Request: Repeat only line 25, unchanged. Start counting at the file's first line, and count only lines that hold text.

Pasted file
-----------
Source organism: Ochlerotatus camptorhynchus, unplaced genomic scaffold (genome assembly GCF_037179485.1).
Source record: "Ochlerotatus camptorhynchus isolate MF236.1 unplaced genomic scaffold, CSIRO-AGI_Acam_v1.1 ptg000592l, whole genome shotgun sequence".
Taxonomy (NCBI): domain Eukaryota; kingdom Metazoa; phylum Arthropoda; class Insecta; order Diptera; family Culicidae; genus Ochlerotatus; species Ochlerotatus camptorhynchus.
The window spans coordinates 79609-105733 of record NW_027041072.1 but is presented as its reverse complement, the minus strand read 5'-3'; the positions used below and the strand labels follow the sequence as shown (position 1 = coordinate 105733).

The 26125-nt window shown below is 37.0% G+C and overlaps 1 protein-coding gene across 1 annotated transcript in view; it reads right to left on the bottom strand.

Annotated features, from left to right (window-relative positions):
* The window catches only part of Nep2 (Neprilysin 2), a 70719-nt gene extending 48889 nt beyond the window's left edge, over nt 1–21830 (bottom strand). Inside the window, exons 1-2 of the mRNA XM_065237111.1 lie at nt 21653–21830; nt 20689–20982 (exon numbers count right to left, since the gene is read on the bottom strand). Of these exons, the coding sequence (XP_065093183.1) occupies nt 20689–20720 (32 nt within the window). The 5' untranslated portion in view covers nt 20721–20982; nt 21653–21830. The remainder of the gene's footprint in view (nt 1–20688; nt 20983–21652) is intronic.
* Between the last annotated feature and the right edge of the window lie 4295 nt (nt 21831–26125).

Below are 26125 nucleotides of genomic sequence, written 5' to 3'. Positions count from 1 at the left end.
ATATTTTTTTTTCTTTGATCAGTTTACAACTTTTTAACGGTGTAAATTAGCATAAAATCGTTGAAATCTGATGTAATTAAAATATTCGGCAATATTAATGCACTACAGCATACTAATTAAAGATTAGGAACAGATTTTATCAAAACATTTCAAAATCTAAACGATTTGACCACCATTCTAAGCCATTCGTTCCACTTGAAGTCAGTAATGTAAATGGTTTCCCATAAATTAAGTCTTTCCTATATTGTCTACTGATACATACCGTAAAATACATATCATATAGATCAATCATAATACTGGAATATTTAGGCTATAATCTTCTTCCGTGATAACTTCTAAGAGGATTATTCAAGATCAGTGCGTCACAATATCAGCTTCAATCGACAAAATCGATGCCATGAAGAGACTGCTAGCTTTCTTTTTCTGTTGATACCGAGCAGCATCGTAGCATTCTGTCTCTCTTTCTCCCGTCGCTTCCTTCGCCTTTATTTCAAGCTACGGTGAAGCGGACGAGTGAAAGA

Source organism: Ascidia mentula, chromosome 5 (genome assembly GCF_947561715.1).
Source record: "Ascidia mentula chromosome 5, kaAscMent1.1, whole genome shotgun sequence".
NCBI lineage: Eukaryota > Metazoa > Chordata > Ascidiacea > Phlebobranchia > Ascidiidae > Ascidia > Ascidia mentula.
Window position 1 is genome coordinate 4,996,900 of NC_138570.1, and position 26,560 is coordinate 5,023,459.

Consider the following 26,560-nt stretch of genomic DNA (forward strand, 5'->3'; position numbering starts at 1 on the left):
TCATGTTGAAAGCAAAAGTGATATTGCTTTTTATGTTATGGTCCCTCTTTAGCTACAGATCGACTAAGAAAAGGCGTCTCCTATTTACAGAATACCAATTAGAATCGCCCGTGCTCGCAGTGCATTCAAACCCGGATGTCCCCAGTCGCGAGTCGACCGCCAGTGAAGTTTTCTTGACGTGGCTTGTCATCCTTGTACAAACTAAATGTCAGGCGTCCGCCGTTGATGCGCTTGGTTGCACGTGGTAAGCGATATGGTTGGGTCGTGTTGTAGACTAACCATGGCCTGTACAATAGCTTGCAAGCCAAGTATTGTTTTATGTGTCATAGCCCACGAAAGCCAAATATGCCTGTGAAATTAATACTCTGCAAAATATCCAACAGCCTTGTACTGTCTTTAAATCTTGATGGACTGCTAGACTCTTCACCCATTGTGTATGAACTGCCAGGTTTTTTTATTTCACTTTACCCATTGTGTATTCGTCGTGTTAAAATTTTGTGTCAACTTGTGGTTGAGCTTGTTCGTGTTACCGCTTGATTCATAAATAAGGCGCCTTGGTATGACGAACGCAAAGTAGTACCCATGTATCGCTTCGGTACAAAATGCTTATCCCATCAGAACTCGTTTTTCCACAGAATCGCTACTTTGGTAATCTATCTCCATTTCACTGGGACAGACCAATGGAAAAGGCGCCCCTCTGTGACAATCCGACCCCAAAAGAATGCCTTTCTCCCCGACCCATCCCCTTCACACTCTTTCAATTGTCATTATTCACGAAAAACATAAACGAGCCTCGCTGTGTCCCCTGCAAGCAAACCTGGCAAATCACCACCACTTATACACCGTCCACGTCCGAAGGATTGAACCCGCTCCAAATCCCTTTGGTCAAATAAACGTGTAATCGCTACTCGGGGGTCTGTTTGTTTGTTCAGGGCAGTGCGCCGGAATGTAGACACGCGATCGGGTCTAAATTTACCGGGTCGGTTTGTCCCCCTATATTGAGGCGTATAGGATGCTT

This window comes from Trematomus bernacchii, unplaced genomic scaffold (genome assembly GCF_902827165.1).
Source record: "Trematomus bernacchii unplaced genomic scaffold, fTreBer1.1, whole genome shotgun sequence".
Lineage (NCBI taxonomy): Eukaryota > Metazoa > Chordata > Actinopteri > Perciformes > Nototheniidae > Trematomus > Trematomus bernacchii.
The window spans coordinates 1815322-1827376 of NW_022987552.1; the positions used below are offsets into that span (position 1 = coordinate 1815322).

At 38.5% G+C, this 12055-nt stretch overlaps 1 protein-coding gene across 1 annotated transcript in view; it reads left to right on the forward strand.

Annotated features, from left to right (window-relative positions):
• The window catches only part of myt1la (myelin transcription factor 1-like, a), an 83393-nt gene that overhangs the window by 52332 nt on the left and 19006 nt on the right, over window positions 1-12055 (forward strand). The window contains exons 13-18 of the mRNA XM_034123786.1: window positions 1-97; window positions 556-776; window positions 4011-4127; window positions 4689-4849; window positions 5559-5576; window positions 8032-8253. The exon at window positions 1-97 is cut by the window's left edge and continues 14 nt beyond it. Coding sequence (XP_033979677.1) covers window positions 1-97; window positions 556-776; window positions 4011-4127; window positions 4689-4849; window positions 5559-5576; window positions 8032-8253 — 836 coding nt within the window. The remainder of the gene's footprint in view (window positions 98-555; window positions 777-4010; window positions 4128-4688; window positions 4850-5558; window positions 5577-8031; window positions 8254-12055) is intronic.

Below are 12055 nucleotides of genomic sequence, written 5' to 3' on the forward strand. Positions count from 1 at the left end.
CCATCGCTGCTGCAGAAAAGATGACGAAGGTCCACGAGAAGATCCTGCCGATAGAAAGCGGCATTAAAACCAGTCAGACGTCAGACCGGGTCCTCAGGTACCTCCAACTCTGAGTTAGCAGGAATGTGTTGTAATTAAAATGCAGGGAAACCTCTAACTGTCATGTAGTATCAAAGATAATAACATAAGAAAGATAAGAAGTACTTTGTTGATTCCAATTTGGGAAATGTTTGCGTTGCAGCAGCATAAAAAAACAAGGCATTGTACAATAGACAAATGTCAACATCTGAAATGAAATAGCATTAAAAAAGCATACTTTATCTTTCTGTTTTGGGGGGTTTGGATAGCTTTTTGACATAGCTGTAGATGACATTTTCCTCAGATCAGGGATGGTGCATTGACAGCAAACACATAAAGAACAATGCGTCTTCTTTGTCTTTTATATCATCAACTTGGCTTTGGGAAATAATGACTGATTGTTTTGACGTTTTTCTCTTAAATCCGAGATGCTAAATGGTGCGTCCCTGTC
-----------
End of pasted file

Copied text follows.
CCATCGCTGCTGCAGAAAAGATGACGAAGGTCCACGAGAAGATCCTGCCGATAGAAAGCGGCATTAAAACCAGTCAGACGTCAGACCGGGTCCTCAGGTACCTCCAACTCTGAGTTAGCAGGAATGTGTTGTAATTAAAATGCAGGGAAACCTCTAACTGTCATGTAGTATCAAAGATAATAACATAAGAAAGATAAGAAGTACTTTGTTGATTCCAATTTGGGAAATGTTTGCGTTGCAGCAGCATAAAAAAACAAGGCATTGTACAATAGACAAATGTCAACATCTGAAATGAAATAGCATTAAAAAAGCATACTTTATCTTTCTGTTTTGGGGGGTTTGGATAGCTTTTTGACATAGCTGTAGATGACATTTTCCTCAGATCAGGGATGGTGCATTGACAGCAAACACATAAAGAACAATGCGTCTTCTTTGTCTTTTATATCATCAACTTGGCTTTGGGAAATAATGACTGATTGTTTTGACGTTTTTCTCTTAAATCCGAGATGCTAAATGGTGCGTCCCTGTC